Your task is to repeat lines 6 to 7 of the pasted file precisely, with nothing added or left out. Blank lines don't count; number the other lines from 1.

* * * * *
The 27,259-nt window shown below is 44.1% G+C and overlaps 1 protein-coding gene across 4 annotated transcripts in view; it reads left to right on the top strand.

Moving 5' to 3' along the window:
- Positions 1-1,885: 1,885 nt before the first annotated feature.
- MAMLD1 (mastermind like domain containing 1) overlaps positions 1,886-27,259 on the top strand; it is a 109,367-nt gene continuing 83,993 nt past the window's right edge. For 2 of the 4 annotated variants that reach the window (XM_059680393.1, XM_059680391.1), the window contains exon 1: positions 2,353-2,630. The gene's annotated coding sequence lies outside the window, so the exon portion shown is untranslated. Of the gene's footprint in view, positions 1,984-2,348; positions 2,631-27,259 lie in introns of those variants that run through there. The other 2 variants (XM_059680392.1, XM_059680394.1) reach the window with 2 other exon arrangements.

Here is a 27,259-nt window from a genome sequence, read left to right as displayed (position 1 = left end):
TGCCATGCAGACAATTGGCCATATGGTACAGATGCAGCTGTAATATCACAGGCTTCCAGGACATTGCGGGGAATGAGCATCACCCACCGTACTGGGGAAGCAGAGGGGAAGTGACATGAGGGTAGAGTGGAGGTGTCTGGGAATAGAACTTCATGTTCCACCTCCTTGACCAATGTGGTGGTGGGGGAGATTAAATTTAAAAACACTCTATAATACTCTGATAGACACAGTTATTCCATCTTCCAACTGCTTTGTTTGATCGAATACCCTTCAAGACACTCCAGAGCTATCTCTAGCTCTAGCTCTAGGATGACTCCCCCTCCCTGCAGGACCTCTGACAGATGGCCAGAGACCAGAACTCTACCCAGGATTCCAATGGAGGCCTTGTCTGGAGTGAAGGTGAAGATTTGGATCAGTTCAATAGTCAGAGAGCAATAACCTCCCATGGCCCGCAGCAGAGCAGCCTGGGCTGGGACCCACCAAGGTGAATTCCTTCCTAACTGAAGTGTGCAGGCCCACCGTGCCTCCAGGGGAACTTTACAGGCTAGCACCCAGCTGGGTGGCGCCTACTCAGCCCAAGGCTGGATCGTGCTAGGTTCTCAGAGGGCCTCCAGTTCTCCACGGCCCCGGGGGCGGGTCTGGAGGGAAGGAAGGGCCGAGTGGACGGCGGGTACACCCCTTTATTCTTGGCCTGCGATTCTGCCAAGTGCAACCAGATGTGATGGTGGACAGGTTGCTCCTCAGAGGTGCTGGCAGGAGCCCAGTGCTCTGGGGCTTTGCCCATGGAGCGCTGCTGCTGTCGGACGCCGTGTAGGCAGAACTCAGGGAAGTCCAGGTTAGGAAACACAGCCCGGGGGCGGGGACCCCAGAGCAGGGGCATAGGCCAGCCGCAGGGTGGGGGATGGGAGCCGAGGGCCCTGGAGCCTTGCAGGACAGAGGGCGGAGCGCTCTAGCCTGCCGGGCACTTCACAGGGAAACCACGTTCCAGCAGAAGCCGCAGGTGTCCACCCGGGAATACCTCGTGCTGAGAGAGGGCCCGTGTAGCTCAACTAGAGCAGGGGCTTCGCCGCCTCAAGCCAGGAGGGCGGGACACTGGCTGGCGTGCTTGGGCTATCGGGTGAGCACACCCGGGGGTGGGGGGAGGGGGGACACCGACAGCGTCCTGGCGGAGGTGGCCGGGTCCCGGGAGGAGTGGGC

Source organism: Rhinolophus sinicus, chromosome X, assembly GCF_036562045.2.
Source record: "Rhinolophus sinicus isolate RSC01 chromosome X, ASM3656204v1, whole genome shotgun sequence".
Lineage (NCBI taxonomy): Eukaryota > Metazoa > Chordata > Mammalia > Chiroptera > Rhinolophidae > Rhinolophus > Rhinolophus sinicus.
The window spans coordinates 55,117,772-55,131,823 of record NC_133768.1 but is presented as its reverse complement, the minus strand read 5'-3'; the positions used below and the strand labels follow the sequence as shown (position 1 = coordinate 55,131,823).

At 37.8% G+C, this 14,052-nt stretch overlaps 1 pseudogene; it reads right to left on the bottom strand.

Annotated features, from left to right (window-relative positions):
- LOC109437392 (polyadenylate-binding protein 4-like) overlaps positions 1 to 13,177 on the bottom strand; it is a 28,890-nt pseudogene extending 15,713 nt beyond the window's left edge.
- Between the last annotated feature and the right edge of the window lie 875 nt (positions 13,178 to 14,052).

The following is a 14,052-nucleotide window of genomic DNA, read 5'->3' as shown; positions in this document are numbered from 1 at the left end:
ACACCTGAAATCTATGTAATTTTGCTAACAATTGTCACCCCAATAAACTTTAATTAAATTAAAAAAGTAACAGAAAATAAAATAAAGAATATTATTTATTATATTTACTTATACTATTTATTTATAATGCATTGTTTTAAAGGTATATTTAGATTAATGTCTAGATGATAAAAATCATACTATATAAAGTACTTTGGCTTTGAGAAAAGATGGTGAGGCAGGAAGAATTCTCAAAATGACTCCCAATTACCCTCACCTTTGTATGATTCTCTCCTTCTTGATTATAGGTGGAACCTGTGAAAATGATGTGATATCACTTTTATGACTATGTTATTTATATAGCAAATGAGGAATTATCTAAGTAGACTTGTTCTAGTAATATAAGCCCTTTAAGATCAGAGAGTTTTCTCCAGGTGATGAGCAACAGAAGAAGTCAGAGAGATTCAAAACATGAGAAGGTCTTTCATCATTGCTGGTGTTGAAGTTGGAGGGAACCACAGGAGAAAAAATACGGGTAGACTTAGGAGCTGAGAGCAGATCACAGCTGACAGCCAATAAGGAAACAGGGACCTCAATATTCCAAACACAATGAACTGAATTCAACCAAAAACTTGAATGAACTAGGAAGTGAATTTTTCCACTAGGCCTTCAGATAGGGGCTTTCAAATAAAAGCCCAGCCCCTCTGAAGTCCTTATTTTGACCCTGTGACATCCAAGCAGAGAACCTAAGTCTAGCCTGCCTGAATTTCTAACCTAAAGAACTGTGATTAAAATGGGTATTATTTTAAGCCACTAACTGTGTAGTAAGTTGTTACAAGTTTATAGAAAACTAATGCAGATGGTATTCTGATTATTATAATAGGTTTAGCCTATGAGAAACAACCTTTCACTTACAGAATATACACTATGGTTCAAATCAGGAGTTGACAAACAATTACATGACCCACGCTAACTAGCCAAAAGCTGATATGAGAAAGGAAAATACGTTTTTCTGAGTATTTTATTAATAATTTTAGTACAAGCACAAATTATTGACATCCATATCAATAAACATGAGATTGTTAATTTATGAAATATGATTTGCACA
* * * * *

TGCCATGCAGACAATTGGCCATATGGTACAGATGCAGCTGTAATATCACAGGCTTCCAGGACATTGCGGGGAATGAGCATCACCCACCGTACTGGGGAAGCAGAGGGGAAGTGACATGAGGGTAGAGTGGAGGTGTCTGGGAATAGAACTTCATGTTCCACCTCCTTGACCAATGTGGTGGTGGGGGAGATTAAATTTAAAAACACTCTATAATACTCTGATAGACACAGTTATTCCATCTTCCAACTGCTTTGTTTGATCGAATACCCTTCAAGACACTCCAGAGCTATCTCTAGCTCTAGCTCTAGGATGACTCCCCCTCCCTGCAGGACCTCTGACAGATGGCCAGAGACCAGAACTCTACCCAGGATTCCAATGGAGGCCTTGTCTGGAGTGAAGGTGAAGATTTGGATCAGTTCAATAGTCAGAGAGCAATAACCTCCCATGGCCCGCAGCAGAGCAGCCTGGGCTGGGACCCACCAAGGTGAATTCCTTCCTAACTGAAGTGTGCAGGCCCACCGTGCCTCCAGGGGAACTTTACAGGCTAGCACCCAGCTGGGTGGCGCCTACTCAGCCCAAGGCTGGATCGTGCTAGGTTCTCAGAGGGCCTCCAGTTCTCCACGGCCCCGGGGGCGGGTCTGGAGGGAAGGAAGGGCCGAGTGGACGGCGGGTACACCCCTTTATTCTTGGCCTGCGATTCTGCCAAGTGCAACCAGATGTGATGGTGGACAGGTTGCTCCTCAGAGGTGCTGGCAGGAGCCCAGTGCTCTGGGGCTTTGCCCATGGAGCGCTGCTGCTGTCGGACGCCGTGTAGGCAGAACTCAGGGAAGTCCAGGTTAGGAAACACAGCCCGGGGGCGGGGACCCCAGAGCAGGGGCATAGGCCAGCCGCAGGGTGGGGGATGGGAGCCGAGGGCCCTGGAGCCTTGCAGGACAGAGGGCGGAGCGCTCTAGCCTGCCGGGCACTTCACAGGGAAACCACGTTCCAGCAGAAGCCGCAGGTGTCCACCCGGGAATACCTCGTGCTGAGAGAGGGCCCGTGTAGCTCAACTAGAGCAGGGGCTTCGCCGCCTCAAGCCAGGAGGGCGGGACACTGGCTGGCGTGCTTGGGCTATCGGGTGAGCACACCCGGGGGTGGGGGGAGGGGGGACACCGACAGCGTCCTGGCGGAGGTGGCCGGGTCCCGGGAGGAGTGGGC

Source organism: Rhinolophus sinicus, chromosome X, assembly GCF_036562045.2.